Diabetes

Managing Diabetes Through Changing Seasons

When I was first diagnosed with type 1 diabetes, I wasn’t told how each season would impact this disease. I was told about how medication can go “bad” in high temperatures but that was pretty much the extent of it. Now that I’ve lived with the illness for over 10 years, I am well aware of the patterns and changes my body goes through when the temperature fluctuates. Being in the “know” has helped me enjoy the seasons much more.

Each season presents different kinds of challenges to become accustomed to. While every person living with type 1 diabetes has their own unique lifestyle and health choices, there are a couple of key elements to be aware of as the seasons change that impact all people with diabetes.

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Transitional Seasons (Fall/Spring)

These seasons are among the most enjoyable, but the worst when it comes to diabetes management. While the more moderate temperatures mean diabetes gear will function at a normal, uncompromised level, the unpredictable temperatures during these seasons can make it hard to keep a consistent exercise routine.

As well as finding it hard to maintain a consistent exercise schedule, sleep and meal times may change as well due to the longer/shorter days. All of which will affect blood glucose levels.

So, while basal rates (normal background medication dose) may not have to be changed or considered too much during these seasons, routine and making sure your life has some sort of consistency is key to enjoying them.

  • Make sure you have an outdoor and indoor exercise routine so if the weather is too cold or rainy, you don’t have to skip out on your movement.
  • Try and keep mealtimes within a 1-2 hour bracket each day.
  • When enjoying a social outdoor activity, make sure to keep an eye on blood glucose levels and bring extra glucose tabs and snacks.
  • Do your best to keep a consistent sleep schedule, wear and eye mask, earplugs and use white noise if needed. 

Cold Season (Winter)

Colder temperatures can put a lot of stress on the body. As a result of this added stress and the body doing more work to keep itself warm, blood sugar levels tend to be higher than normal.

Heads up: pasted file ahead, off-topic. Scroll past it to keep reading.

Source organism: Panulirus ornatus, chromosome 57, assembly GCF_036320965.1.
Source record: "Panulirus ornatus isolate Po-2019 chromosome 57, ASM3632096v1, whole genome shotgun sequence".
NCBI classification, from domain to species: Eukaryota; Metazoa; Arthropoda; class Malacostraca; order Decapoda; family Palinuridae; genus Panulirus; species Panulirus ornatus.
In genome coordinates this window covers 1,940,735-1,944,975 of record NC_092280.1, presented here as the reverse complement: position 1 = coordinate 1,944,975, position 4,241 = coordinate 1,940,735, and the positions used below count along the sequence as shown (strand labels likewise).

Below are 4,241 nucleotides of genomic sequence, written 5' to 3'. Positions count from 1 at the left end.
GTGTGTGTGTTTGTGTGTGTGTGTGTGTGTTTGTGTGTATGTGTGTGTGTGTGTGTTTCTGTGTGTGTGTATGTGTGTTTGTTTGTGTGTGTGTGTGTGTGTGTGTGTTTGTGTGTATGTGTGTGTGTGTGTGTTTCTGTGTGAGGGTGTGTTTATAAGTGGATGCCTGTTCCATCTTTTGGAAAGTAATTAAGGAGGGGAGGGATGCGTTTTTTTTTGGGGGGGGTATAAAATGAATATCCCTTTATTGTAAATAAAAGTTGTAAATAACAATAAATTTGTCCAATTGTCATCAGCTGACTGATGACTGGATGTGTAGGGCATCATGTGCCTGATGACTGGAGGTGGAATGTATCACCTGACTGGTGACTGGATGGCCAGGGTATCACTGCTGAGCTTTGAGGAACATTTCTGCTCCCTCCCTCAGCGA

Not only will the body be doing more work on a base physiological level, the shorter days and cooler weather will discourage many from being active outside. This naturally will lead to less activity in general, which again, will cause glucose levels to rise.

In extreme cold temperatures, insulin pumps, glucose meters and CGMs/FGMs can freeze and malfunction, which can be dangerous and lead to high glucose levels and/or complications.

Winter undoubtedly means higher blood sugar levels for most of those living with type 1 diabetes, which can be tackled in a number of ways.

  • Track blood glucose levels consistently to pick up on patterns.
  • Talk to your doctor about changing your basal rates and medication needs during the winter months.
  • Make sure you are still exercising and have some sort of routine in place at home.
  • Keep yourself warm and bundled, especially make sure your feet are dry and warm.
  • Drink warm liquids, staying hydrated is important when daily life is less mobile. 

Hot Season (Summer)

Typically the summer months mean more activity and lower glucose levels. The sun invites us to spend more time outside and our bodies are overall in less stress than in the colder months. One of the biggest challenges to keeping our blood glucose stable is making sure we are hydrated enough. Dehydration can seriously cause blood glucose levels to swing all over the place and it’s an easy thing to overlook.

Also being extra aware of low glucose episodes is important. Increased activity can lead to more lows, so it’s good to be aware of your body when entering the hotter months.

On the other hand, high temperatures can spoil medication and decrease its effectivity, which will cause higher glucose levels.

Some reminders to keeping glucose smooth during the summer months:

  • Keep track of low glucose episodes.
  • Talk to your doctor about dosage adjustments if you notice something is off.
  • Make sure your medication is out of direct sunlight and bring a cooler pack if you need it.
  • Stay hydrated and carry a water bottle with you.
  • Carry extra low glucose snacks and consider increasing fat and protein intake in meals.
  • Make sure your skin is protected and be weary of scraps and cuts. Skin sores can take longer to heal when living with T1D. 

There are so many things to be aware of when living with type 1 diabetes. Something like the weather can feel like an afterthought. But it’s important to be aware of it in the back of your mind for problem-solving inexplicable high or low blood sugars levels. Hot, cold or fluctuating temperature could be the reason your type 1 diabetes is acting up.

Abigail David

Abigail David

Abby is a 25-year-old Vancouver native currently living in Toronto, Canada. Over the past 9 years of living with type 1 diabetes, she has learned a lot about how to harmoniously coexist with the disease and shares her knowledge on her own blog and at local meet-ups. She knows that her blood sugar will never be perfect all the time, but knowing that she has the ability to keep it within her comfortable range, and still live a fulfilling, non-restrictive life, is empowering to Abby. When not writing about life with type 1 diabetes, Abby is a full-time musician and music teacher.

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